When Bioshock 2 was first announced I let out a groan of dismay. There was absolutely no reason to provide a sequel to Bioshock 1. It stands as a superbly paced and immersive game that doesnâ€™t need any further embellishment at all.
Onlyâ€¦well, itâ€™s virtually impossible to resist the lure of a return visit to Rapture. As rusting leaky crumbling undersea dystopias go, Rapture has it all and I convinced myself at the start of my play through that I wouldnâ€™t let my disappointment get the better of me. If nothing else, Iâ€™d enjoy being a virtual tourist in Andrew Ryanâ€™s twisted undersea kingdom once again.
With no pomp or ceremony you find yourself once again emerging into a barnacle-encrusted world of decay and human debasement, only this time rather than being a fleet-of-foot mystery man, youâ€™re cast as a lumbering Big Daddy. Clad in your armoured diving suit with all the grace and flexibility of an arthritic hippo, you may feel a little encumbered at the start of the game and extremely frustrated that just about everything left in Rapture can kill you with inherent ease.
Thankfully those of you who played through the first game will know that Bioshock doesnâ€™t leave you defenceless for long, and Bioshock 2 doesnâ€™t either. Soon you will gain your first plasmid powers (with various items common with the first game, plus a few new ones to keep you on your toes). Your main armament at first is the Big Daddy arm-drill, but eventually youâ€™ll find other weapons dotted around the rotting corridors and access tubes of Rapture, and again like the first game these weapons can all be upgraded turning you from Splicer-fodder into a hefty killing machine.
Iâ€™m purposely avoiding giving too much away plot wise, because I know how annoyed Iâ€™d be if I read a review that spoiled plot and gameplay elements too much. Suffice to say that Bioshock 2 is very much more a shoot-em-up fanâ€™s game, eschewing the intelligent character interaction and puzzle solving of the first game and focussing more on fighting your way out of trouble. On the â€œnormalâ€ difficulty level, I found the game unjustly punishing and seemed to spend way too much of my time staring at the glass doors of a revival booth.
Ammo seems to be scarcer than the first game, though you can spend a lot of time searching nooks and crannies, and various containers as well as dead bodies for useful items.
New characters and locations abound in the previously unexplored sections of Rapture and itâ€™s these that make the game worth playing, even though youâ€™ll probably play the entire game just waiting for that inevitable twist in the tale (again Iâ€™ll emphasize, no spoilers here, go and play it and youâ€™ll know what Iâ€™m talking about). Your character seems easy to empathize with and like the hero of the first game, a character thatâ€™s been used and abused by nefarious villains in positions of power amongst Raptureâ€™s higher echelons. But expect the unexpected. I will say no more than that.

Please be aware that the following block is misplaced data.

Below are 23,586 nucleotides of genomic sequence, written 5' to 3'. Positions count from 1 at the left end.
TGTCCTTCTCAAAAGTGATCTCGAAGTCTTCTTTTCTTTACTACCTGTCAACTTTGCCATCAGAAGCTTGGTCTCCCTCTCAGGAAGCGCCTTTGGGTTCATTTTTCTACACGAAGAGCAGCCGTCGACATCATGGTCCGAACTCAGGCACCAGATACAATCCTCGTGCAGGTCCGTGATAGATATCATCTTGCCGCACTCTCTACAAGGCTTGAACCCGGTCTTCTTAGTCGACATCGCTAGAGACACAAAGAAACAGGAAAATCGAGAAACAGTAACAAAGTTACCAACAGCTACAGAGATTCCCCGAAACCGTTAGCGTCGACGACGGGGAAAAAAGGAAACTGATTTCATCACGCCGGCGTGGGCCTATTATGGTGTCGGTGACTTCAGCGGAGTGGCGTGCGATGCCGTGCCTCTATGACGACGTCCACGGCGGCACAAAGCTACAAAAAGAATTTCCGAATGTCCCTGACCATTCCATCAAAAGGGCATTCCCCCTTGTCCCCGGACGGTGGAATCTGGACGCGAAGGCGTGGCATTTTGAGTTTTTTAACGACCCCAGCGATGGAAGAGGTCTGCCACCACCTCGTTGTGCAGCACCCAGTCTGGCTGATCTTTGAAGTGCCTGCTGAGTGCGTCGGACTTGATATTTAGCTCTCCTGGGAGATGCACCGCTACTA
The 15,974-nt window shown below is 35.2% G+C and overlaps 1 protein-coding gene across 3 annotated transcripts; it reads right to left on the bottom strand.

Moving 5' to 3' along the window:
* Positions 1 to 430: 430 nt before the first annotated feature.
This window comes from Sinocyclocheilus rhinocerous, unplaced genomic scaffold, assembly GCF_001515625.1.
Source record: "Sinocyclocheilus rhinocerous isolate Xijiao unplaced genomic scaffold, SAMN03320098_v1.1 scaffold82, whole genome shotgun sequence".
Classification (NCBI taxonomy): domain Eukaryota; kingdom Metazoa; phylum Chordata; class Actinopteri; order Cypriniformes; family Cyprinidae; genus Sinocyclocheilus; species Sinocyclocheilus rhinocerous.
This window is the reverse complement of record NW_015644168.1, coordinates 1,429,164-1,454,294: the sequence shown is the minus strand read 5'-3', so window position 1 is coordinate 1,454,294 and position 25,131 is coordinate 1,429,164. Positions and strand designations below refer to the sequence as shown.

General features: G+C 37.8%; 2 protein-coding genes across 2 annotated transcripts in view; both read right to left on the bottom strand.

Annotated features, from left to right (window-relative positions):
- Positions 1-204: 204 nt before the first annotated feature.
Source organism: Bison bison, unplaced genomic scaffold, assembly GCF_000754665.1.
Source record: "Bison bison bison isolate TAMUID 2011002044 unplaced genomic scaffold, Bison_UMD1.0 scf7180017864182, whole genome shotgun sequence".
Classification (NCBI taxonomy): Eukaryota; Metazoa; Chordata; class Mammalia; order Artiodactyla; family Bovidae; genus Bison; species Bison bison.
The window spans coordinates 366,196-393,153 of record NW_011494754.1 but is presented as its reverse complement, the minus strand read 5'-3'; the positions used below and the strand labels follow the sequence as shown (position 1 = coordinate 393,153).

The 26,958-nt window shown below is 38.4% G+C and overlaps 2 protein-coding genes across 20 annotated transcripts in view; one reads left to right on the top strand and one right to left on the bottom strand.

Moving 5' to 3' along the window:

Reiterating the point that Bioshock 2 is more for first person shooter fans than RPG fanatics, thereâ€™s a tacked-on multiplayer mode to compliment the single player stuff. I say â€œtacked onâ€ because despite having some superb alternatives to the usual standard multiplayer â€œcapture the flagâ€ or â€œteam deathmatchâ€ fare, there are several custom modes that bond firmly with the gameâ€™s core elements. Adam hunt is one such mode, tasking players with gathering more Adam than their competitors. Of course it goes without saying that plasmid powers feature heavily in multiplayer too, and at times the gameplay is fast and frenetic. But it still feels like an entire game mode that wasnâ€™t really necessary, and was just thrown into the mix to keep FPS fans sweet.
All told, Bioshock 2 suffers from having extremely large shoes to fill (and you donâ€™t get larger shoes than those lead-lined clompers the Big Daddies wear). So much is carried over from the first game without much enhancement or change, and though thatâ€™s not necessarily a bad thing it feels a lot like the minimum effort was put in. That said, technically there are some superb spot effects and some impressive set pieces, particularly when your character gets trapped in a rapidly flooding chamber. The way the scene swiftly changes to a submerged particle-filled room full of floating debris is indeed extremely impressive.
Inventory and plasmid handling is much the same as in Bioshock 1, as are the weapons and upgrades and of course the moral choice of helping or harvesting Little Sisters, though this time you can escort the little darlings around to gain even more Adam for your own means.
The tedious pipe-puzzle hacking elements have been replaced with an equally tedious swinging needle â€œgameâ€ (which incidentally could end up being nigh on impossible if youâ€™re colourblind). Other than that, there are minor changes to some of the HUD graphics and a tighter look and feel to the game engine. Rather nicely, you also have the option on consoles to lock the framerates (sacrificing a little visual clarity here and there).
The star of the game though is undoubtedly the setting, and though I’ve enjoyed Bioshock 2 a lot less than the first game I am pretty sure that if 2K have got a third game in mind, I’ll be unable to resist the temptation to go back to Rapture once more.
Bioshock 2 – Review,